MGH Center for Women’s Mental Health. (2015, October 07). Is it postpartum depression or postpartum anxiety? What’s the difference? Retrieved January 20, 2021, from

Miller, E. S., Hoxha, D., Wisner, K. L., & Gossett, D. R. (2015). The impact of perinatal depression on the evolution of anxiety and obsessive-compulsive symptoms. Archives of Women’s Mental Health, 18(3), 457-461.

Postpartum Support International (n.d.). Anxiety during pregnancy & postpartum. Retrieved January 20, 2021, from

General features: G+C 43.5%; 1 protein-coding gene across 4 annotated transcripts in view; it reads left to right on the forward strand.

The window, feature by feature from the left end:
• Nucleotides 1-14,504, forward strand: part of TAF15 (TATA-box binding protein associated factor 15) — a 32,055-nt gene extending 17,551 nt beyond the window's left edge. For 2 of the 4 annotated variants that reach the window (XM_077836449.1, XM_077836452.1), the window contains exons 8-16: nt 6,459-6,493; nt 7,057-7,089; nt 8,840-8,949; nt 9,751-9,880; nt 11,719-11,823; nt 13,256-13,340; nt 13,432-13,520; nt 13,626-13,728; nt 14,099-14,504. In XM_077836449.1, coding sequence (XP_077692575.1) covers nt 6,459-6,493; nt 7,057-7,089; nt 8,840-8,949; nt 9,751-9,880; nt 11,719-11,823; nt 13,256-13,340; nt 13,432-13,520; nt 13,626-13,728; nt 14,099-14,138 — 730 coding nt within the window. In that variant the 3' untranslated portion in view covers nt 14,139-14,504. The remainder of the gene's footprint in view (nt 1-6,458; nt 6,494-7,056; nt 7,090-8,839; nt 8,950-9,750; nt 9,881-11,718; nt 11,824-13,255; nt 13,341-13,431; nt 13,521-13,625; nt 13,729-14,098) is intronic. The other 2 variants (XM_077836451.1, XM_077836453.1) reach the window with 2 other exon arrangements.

Postpartum Support International (n.d.). Depression during pregnancy & postpartum. Retrieved January 20, 2021, from

van der Zee-van den Berg, A. I., Boere-Boonekamp, M. M., Groothuis-Oudshoorn, C. G., & Reijneveld, S. A. (2019). The Edinburgh Postpartum Depression Scale: Stable structure but subscale of limited value to detect anxiety. PloS one, 14(9), e0221894.